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Cultural cities

2 days in Turin: the itinerary

A Roman colony, the city of the royal Savoy family, the first capital of Italy: under the gaze of the Alps, Turin is a city that offers extraordinary emotions. Noble and popular. Even in just two days.

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Turin is one of the Italian cities that has the right to be considered an open-air museum: its architecture, the elegant palaces, the arcades... every corner holds surprises and wonders. This is a selection of experiences to enjoy in just 48 hours to tiptoe into a unique urban background.

Torino Porta Nuova is the perfect arrival and departure point for a two-day exploration of Turin. The train station with its famous central vault and large windows, whose construction began in December 1861, is the city's business card. From here, you can stop by the Civic Gallery of Modern and Contemporary Art, hosting permanent art collections from the nineteenth and twentieth centuries. At the end of the visit, take Via Roma and get ready to enter one of the city's most beautiful open-air living rooms: Piazza San Carlo. Stop to enjoy a delightful bicerin, Turin’s iconic hot, non-alcoholic beverage created with coffee, chocolate and milk cream. Unmissable!

The twin churches of Santa Cristina and San Carlo Borromeo, both jewels of Baroque art commissioned by Christine of France and Charles Emmanuel II, Duke of Savoy in the early 17th century, stand here. Returning to Via Roma from the opposite side of the square, go past the statue that is the symbol of the city - the Monument dedicated to Emmanuel Philibert, Duke of Savoy. The monument is known to the people of Turin as the "Cavàl 'd Brons", or the bronze horse, and enter Piazza Castello, another of the city's noble gathering places where Palazzo Madama stands out and that you will visit on the second day of your stay. Nearby, when lunchtime approaches, you will have the chance to make another important discovery: the street food of Turin, full of fantastic options such as a plate of traditional gofri - crispy honeycomb wafers topped with a variety of ingredients (cold cuts, cheeses, vegetables) or try the absolutely delicious stuffed potatoes. Then follow the signs to the Egyptian Museum.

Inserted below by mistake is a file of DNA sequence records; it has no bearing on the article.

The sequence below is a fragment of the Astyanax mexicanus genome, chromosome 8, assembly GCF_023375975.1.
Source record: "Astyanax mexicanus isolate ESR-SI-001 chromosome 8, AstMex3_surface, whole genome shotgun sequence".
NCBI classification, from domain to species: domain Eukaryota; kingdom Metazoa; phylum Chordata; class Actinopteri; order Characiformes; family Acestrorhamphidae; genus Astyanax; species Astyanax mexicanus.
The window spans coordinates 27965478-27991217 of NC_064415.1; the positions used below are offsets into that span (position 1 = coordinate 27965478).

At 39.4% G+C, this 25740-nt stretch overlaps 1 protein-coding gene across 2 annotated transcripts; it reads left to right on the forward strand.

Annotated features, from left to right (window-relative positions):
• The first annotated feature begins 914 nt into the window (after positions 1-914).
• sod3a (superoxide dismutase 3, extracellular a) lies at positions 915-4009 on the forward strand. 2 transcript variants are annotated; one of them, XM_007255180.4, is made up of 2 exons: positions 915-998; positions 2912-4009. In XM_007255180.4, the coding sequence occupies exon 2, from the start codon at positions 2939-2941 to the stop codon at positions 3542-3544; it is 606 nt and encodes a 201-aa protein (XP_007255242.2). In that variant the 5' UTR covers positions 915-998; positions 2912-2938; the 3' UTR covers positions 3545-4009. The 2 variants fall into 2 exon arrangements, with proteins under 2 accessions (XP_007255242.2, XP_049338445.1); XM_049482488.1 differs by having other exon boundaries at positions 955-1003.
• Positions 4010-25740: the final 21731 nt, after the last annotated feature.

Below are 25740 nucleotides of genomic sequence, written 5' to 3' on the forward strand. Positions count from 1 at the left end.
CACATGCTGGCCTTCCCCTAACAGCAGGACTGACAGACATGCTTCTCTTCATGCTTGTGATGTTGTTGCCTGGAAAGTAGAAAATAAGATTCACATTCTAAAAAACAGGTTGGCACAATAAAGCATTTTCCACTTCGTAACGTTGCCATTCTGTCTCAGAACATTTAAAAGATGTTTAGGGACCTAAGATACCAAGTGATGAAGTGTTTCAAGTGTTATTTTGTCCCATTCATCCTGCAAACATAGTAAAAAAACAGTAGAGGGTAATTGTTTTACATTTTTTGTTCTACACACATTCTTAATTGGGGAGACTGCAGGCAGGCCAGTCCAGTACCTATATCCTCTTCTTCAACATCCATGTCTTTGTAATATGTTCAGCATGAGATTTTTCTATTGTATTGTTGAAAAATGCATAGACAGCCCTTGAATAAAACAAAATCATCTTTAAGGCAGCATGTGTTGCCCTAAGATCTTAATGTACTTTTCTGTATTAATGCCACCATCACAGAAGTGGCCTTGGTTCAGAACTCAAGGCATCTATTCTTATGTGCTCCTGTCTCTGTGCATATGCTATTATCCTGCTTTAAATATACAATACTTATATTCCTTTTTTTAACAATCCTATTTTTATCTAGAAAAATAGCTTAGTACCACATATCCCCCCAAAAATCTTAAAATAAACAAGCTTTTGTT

Considered one of the most important in the world, second only to the Cairo Museum, it exhibits over 3000 artifacts, finds and valuable objects from the culture that populated the banks of the Nile. In its halls, in addition to mummies, sphinxes, papyrus and sarcophagi, to be admired thanks to the lighting designed by Oscar-winning set designer Dante Ferretti, you can witness the live restoration of new finds. Time flies, so by the time you leave the museum it will already be cocktail hour. 

Take Via Po heading to the river and you will find venues offering menu choices for every palate, where you will be able to mingle with the people of Turin to celebrate the pre-evening “ritual” of an Italian aperitif. For dinner, we invite you to choose among one of the 10 starred restaurants that the city can boast of, or the many options available among restaurants offering typical Savoy cuisine. Whatever choice you make the important thing is to end with a chocolate dessert, or at least a gianduiotto, to honor one of Turin's treasures. Day "one" could end on a very high note with an evening spent at the Regio Theater, the home of the Opera and Ballet.

On the morning of day two, the tour begins not far from the locations you visited the day before: Piazza Castello, square in shape, at the center of which stands the architectural complex of Palazzo Madama, housing the Civic Museum of Ancient Art

The perimeter is marked by elegant arcades, built in different eras, that are a distinguishing element of the city. After a coffee downtown, head to the Mole Antonelliana.

Without a doubt the symbolic building of Turin, it is located in the historical center, in Via Montebello, and owes its name to its designer, architect Alessandro Antonelli. Inside is hosts the National Cinema Museum of Turin which is the only one of its kind in Italy. And the view you can enjoy from its 85 meters of height (from the terrace reached via a panoramic elevator) over the Alps and the city is priceless. After spending the morning exploring the secrets of cinema and with your head in the clouds, for lunch you must try another classic of Italian cuisine that originated right here: the tramezzino.

Back on the ground, go to the discovery of the impeccable symmetrical gardens that you have already admired from the top of the Mole. They are the Royal Gardens, the green lung of the city, where you can rest and get your energy back under the fresh shade of the vegetation before heading for a visit to the Royal Museums, which in addition to the Armory, the Savoy Art Gallery and the Royal Library, also include the Chapel of the Holy Shroud. Touring everything in one afternoon is probably an impossible mission, but it is up to you to explore what most intrigues you. Once the visits are over, head back to Porta Nuova to end this intense tour full circle before heading back home.

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